FR. VAZKEN MOVSESIAN
In His Shoes Mission
A friend of mine, Dr. Velvl Greene, is a biologist who was enlisted by NASA in the 1960s for a project to determine the status of life on Mars. He once asked my teacher, Rabbi Menachem M. Schneerson, if such a project was appropriate to engage in and whether it was in accord with Judaic teachings (after all, the Bible says nothing about extraterrestrial life).
Rabbi Schneerson replied, "Dr. Greene, definitely look for life on Mars. And if you don't find it there, look somewhere else in the universe for it. Because for you to sit here and say there is no life outside of planet Earth is to put limitations on the Creator, and that is not something any of His creatures can do."
Personally, I'm skeptical of the alien hype. I don't believe UFOs visit our backyards, and the alleged abductions of humans and pets seem a bit far-out to me. But building a UFO-themed amusement park is harmless, and will provide much enjoyment to many people — which is always worthwhile. And at the end, there may very well be some form of extraterrestrial life that is worth seeking out.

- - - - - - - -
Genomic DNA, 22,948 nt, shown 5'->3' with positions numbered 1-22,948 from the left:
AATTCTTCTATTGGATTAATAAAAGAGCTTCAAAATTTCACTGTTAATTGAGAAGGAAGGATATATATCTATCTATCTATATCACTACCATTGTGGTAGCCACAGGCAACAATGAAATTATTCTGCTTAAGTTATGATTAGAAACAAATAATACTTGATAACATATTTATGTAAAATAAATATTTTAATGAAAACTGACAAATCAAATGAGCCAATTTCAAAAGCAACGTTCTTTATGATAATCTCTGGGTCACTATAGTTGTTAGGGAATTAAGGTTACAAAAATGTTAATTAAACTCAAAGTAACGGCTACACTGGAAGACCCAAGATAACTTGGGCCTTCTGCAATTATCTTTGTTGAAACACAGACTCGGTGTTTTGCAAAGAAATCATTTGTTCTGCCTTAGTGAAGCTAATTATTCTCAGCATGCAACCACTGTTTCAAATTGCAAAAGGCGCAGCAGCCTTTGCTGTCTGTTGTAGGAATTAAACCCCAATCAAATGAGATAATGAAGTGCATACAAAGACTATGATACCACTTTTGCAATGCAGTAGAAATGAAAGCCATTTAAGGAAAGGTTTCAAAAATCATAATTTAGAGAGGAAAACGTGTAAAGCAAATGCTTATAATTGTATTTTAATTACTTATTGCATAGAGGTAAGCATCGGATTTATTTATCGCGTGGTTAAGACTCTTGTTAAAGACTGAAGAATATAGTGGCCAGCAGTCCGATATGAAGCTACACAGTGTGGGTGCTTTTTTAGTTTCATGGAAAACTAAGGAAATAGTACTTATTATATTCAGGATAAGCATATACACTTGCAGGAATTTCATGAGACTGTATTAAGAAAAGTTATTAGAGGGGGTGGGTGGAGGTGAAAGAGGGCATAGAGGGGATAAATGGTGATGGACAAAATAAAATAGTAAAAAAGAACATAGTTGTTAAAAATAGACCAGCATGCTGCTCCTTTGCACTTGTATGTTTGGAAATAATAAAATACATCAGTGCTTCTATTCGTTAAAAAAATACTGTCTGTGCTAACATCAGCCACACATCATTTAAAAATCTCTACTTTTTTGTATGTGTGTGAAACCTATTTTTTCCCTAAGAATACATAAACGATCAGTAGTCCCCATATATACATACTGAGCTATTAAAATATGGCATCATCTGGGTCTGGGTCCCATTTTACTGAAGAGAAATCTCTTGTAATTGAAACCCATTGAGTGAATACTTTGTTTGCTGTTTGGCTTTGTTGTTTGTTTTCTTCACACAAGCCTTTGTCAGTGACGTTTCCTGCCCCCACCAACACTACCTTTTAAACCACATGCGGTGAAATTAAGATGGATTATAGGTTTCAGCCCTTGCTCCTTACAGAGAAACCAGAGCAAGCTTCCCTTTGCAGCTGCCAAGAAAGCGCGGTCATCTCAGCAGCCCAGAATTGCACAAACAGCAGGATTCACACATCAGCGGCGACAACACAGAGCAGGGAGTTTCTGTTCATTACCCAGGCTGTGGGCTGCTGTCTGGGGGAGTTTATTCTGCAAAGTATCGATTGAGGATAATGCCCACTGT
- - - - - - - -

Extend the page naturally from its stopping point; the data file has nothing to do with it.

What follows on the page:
Even though we haven't found anything significant yet, one day we just may — and that discovery could have an incredibly positive effect on our lives. Wouldn't it be nice if we found the solution to our current gas crisis in the form of a new source of energy on some other planet that is safe, clean and inexhaustible?
RABBI SIMCHA BACKMAN
Chabad Jewish Center
Yes, I've seen them. Of course, they are UFOs to me, identifiable something-or-others to those who know what they are. Do I think we have Martians flying around, snatching and probing people? Nuh-unh. I like science fiction, and having a son keeps my interest in "Star Wars" alive, but that's about as close to ETs that we're going to get.